Now, in that film you just saw, I mentioned how living in the White House can overwhelm you with a sense of the past -- so many events, so many Presidents. I know all of you share this sentiment and this attachment to history, so I think we are here for a good cause and a noble work. But I can assure you in one century or ten, scholars and students looking through these records will find an anecdote of heart or humor or a detail of warmth and wit that will not so much tell the story of one man's Presidency as the story of an entire people, a good and generous people, proud of their heritage of freedom, determined that America shall be, as it was said on that tiny ship, the Arabella, off the Massachusetts coast some three centuries ago, ``A light unto the nations, a shining city on a hill.''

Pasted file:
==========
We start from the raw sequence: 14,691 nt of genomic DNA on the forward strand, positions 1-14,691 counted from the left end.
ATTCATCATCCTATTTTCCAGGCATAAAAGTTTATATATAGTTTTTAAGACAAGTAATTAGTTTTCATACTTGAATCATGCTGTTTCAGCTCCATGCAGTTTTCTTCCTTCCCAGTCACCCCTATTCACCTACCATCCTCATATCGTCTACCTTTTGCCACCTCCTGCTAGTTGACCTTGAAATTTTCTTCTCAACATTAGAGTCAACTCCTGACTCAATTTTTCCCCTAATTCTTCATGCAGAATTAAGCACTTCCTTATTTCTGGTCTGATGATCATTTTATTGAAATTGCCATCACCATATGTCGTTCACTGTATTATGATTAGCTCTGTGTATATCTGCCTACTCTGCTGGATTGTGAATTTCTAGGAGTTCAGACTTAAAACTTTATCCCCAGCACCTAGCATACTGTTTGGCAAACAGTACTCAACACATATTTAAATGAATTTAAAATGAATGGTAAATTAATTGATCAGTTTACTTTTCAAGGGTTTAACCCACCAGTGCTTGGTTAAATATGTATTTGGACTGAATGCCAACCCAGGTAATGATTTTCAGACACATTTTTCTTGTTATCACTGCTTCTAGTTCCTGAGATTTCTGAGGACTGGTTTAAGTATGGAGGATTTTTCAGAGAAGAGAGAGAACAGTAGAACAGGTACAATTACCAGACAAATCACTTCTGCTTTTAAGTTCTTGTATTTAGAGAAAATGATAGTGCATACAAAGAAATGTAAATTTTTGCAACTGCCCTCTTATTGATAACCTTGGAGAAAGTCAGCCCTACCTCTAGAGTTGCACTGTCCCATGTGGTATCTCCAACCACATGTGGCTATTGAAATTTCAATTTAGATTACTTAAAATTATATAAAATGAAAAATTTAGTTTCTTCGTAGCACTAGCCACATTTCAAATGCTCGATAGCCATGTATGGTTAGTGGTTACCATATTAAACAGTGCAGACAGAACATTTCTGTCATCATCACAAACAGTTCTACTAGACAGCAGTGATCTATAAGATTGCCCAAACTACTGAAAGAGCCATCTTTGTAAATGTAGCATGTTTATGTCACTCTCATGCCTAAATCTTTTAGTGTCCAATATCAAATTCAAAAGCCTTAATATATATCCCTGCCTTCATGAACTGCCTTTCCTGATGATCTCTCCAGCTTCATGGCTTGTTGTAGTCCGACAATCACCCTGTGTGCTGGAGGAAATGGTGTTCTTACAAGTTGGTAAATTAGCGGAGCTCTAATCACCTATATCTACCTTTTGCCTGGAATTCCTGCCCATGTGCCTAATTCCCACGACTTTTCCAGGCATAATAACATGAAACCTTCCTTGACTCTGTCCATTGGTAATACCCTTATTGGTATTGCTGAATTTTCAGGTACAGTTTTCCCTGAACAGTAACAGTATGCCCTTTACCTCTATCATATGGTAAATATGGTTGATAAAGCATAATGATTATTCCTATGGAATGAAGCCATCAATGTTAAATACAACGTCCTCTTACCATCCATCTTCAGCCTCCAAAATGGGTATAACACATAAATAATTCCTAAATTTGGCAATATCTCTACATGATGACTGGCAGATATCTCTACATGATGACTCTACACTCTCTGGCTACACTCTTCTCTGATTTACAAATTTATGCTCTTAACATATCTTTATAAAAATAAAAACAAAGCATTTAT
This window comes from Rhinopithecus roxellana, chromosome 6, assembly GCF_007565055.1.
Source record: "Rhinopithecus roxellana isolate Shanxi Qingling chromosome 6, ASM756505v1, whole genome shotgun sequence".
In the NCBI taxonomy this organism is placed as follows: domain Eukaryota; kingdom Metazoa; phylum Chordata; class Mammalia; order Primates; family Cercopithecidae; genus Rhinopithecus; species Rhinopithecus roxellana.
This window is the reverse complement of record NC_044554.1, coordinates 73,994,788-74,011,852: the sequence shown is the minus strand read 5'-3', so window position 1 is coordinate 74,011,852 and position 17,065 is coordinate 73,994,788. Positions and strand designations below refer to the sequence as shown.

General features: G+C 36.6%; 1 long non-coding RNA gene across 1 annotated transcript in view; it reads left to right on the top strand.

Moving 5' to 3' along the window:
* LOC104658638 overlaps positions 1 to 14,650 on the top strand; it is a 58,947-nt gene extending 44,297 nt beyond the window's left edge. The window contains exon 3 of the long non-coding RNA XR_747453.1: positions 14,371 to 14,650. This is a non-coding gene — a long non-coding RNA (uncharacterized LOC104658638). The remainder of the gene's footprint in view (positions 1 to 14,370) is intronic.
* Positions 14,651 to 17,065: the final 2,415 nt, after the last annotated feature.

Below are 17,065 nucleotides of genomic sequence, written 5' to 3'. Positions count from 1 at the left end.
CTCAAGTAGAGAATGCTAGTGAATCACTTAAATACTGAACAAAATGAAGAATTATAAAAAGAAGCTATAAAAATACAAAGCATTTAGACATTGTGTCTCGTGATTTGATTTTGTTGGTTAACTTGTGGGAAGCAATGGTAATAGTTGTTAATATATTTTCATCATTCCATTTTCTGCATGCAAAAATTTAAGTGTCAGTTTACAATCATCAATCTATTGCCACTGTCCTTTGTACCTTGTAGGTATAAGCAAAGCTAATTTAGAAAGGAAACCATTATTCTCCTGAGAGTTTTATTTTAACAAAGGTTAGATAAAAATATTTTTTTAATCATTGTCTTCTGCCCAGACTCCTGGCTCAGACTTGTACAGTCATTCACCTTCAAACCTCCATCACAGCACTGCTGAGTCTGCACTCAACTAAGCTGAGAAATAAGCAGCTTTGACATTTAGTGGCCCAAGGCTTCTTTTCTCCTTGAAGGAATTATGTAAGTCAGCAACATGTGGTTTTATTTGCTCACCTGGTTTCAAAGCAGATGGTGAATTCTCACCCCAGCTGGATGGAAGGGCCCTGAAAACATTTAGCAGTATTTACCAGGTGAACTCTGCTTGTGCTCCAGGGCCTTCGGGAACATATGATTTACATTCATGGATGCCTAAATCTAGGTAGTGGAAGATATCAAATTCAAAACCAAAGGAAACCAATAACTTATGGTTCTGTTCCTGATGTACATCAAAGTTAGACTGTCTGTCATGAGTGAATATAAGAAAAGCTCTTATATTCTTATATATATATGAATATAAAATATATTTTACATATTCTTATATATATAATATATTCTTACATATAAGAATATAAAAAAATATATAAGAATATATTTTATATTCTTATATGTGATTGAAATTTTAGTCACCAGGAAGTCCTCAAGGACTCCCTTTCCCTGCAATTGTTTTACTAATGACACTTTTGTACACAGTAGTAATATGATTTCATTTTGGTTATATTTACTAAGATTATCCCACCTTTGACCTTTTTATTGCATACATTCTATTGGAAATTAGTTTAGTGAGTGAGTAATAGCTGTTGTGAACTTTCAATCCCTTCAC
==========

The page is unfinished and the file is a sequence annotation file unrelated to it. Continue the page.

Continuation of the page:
And you know, what we've done as friends and fellow citizens to keep faith with those who came before us, those who won for us the blessings of liberty, is at the heart of our purpose here this evening. Have we had some success? Well, I believe we have. But we haven't won all the battles. Just these last few days we lost a skirmish, but the battle goes on. And it's the nature of this battle, and the other battles in these last 5 years, that has changed. We're no longer the embattled few trying to stem the tide of ever-increasing government growth, fighting to halt the adoption of new programs and the increase of government interference in the people's lives. No, today the debate has switched; it's over how much government should be reduced, which programs should be eliminated, and how best to make government less intrusive in people's lives and less costly.